Catching undetected cancer with MR plus mammo in high-risk women outweighs costs

SAN ANTONIO - The American Cancer Society has given its stamp of approval to mammography plus MRI screening in women with a higher risk for breast cancer, but what's the economic impact of that dual-modality paradigm?

According to a presentation last week at the San Antonio Breast Cancer Symposium, the increase in breast cancer detection would justify the high price of the MR exam, although that cost-effectiveness does depend on the specific type of risk a woman carries.

"Even though MRI is more expensive and it is expected to find more false positives, we would expect that MRI would also find more cancer in early stages," said Charu Taneja, a research associate at Policy Analysis in Brookline, MA.

Taneja and her co-authors from Bayer HealthCare Pharmaceuticals in Wayne, NJ, and Yale University School of Medicine in New Haven, CT, developed a model to depict outcomes and costs of mammography plus MRI screening versus mammography screening alone in a cohort of 10,000 women with BRCA1/2 mutations or a high lifetime risk of breast cancer. They presented their results in a poster at the symposium.

For the model, patients were assumed to be 40 years old and have been screened once at model entry. The prevalence of undetected breast (invasive and ductal carcinoma in situ) was assumed to be 2.3%. Based on published research, the sensitivity of MRI and mammography was estimated at 90.2%, while mammography's sensitivity was set at 84.1%.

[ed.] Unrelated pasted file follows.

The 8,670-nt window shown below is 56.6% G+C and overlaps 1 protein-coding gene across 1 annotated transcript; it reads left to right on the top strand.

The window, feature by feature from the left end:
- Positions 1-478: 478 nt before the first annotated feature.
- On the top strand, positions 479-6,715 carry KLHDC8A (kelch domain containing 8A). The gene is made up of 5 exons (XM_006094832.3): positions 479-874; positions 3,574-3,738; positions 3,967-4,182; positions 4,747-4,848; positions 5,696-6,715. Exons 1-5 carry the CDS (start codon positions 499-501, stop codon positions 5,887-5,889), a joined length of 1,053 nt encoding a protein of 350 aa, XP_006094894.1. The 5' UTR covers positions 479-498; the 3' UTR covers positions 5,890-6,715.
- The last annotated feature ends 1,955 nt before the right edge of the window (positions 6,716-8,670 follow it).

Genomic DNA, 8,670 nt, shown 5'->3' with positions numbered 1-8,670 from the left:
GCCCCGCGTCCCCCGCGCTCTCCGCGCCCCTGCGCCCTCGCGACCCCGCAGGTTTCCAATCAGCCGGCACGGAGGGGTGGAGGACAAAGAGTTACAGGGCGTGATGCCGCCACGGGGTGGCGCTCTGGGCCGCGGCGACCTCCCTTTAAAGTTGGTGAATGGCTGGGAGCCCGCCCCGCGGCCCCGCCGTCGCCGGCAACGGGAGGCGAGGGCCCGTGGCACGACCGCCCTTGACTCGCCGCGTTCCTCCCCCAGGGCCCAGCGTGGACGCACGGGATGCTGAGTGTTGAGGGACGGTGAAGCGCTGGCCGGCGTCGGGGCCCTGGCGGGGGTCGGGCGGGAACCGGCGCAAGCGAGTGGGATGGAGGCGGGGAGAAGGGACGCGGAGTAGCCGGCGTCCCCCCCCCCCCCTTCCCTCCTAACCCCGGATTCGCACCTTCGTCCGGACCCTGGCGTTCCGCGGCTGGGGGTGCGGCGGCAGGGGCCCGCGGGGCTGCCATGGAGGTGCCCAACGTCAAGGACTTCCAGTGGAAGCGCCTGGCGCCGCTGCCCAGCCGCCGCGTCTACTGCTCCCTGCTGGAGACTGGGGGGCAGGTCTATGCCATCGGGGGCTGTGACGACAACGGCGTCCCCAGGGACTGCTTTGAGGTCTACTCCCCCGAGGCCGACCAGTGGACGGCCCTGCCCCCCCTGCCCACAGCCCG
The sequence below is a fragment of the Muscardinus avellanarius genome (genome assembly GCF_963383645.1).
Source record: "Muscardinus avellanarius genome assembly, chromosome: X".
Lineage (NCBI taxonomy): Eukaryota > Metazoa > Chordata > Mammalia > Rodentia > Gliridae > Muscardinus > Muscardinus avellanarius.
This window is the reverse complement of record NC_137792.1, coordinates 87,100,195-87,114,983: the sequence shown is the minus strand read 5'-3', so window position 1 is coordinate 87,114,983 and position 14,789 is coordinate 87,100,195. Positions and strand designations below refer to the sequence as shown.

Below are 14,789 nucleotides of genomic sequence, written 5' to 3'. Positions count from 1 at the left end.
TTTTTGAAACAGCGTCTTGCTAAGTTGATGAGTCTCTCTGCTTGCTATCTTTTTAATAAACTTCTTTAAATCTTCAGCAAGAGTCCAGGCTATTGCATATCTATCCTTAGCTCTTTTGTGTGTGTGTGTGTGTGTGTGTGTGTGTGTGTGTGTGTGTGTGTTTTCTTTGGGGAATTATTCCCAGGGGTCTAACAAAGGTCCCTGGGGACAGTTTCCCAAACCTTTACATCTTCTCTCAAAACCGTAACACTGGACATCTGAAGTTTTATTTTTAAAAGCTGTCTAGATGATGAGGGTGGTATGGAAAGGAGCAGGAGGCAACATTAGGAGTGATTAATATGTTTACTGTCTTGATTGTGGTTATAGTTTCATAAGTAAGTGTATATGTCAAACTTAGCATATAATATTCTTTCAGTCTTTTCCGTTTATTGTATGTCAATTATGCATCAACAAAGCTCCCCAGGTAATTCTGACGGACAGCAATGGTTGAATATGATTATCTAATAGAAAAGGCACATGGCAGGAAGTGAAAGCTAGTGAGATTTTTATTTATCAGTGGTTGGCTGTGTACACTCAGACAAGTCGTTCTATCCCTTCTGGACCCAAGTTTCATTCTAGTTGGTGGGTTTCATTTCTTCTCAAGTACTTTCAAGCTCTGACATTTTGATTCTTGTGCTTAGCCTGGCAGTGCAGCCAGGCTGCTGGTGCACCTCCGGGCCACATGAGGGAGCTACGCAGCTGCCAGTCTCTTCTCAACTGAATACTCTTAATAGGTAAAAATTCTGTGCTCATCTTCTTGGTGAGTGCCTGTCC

The model predicted the number of women correctly and incorrectly diagnosed with each strategy, as well as any additional care (further diagnostic evaluation, treatment), patient utilities, and life expectancy. Women whose cancer was not detected at screening were assumed to be correctly diagnosed in the next 12 months although most likely with advanced disease.

Costs included those of initial screening, further diagnostic workup, and treatment. Cost-effectiveness was calculated as cost per quality-adjusted life year (QALY) gained; costs (in 2005 U.S. dollars) and effectiveness were discounted at 3% annually. Taneja said her group estimated the cost of standard mammography at $86 per women and the cost of MRI at $1,038 per women for an initial screening exam.

The results showed that of the 10,000 women 230 would have undetected breast cancer, and MRI plus mammography screening would detect 208 cases versus 92 by mammography alone. MRI and mammography would yield more false positives (37 versus 12 for mammography alone).

The cost of screening would be $1,887 per patient for MR plus mammography compared with $936 for only mammography. MRI and mammography screening would produce an expected gain in (undiscounted) life years of 39.50 versus 39.44 for mammography alone. Cost per QALY gained is $27,634 for women with BRCA mutations, and $59,639 for other high-risk women; overall, cost per QALY gained is $53,878.

"MRI screening, alone or in combination with mammography, is cost-effective in women with BRCA gene mutations," Taneja said. However, she added that screening other high-risk women (family history, previous personal history) with both modalities would be less cost-effective, even assuming a 2% cancer discovery rate. In those cases, the cost-effectiveness of doing an MRI plus mammography would be $72,360 and the cost-effectiveness for using MRI alone in these women would be $73,813.

"In other high-risk women, cost-effectiveness of MRI depends heavily on expected prevalence of previously undetected breast cancer," she said.

By Edward Susman contributing writer
December 17, 2007

Related Reading

Triple-negative breast cancers show marked clinical features, November 29, 2007

Breast MRI comparable to mammography for detecting later cancers, November 25, 2007

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